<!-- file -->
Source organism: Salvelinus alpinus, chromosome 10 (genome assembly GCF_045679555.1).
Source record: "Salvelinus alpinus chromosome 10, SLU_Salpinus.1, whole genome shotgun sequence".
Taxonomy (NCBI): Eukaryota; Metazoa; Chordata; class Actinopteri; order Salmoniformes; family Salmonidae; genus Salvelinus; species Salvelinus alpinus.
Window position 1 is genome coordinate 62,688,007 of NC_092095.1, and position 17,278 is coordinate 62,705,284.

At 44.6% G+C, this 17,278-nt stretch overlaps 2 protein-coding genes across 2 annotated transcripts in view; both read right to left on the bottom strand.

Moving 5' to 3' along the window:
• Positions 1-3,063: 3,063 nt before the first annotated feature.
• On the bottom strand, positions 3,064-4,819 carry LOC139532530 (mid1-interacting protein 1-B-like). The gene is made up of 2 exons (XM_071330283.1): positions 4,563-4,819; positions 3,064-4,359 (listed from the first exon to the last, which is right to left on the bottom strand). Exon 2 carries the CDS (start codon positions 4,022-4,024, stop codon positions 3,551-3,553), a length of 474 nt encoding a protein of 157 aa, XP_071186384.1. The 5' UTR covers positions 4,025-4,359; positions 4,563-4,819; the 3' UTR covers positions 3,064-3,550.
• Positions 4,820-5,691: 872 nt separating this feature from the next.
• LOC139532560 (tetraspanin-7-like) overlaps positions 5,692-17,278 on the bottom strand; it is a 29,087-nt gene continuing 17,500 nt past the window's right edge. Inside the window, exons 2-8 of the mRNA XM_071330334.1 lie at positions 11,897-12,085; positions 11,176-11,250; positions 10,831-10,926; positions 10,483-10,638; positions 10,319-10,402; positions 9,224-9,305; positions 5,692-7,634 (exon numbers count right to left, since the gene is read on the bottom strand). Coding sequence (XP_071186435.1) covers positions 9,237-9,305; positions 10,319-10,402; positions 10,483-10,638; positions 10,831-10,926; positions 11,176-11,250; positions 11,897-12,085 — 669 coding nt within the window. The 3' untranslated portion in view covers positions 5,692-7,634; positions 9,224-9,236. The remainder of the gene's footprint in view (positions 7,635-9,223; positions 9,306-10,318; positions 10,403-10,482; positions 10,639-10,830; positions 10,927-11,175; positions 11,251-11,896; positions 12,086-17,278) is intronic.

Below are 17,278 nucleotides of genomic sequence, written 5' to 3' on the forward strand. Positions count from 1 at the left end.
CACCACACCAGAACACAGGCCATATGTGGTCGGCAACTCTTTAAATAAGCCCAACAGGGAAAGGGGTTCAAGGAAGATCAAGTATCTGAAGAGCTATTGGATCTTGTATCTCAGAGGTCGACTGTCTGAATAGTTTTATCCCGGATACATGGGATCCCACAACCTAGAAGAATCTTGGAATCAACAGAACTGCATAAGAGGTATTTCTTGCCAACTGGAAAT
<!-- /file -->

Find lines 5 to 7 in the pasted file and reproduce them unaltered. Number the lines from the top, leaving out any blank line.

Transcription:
At 44.6% G+C, this 17,278-nt stretch overlaps 2 protein-coding genes across 2 annotated transcripts in view; both read right to left on the bottom strand.

Moving 5' to 3' along the window:
• Positions 1-3,063: 3,063 nt before the first annotated feature.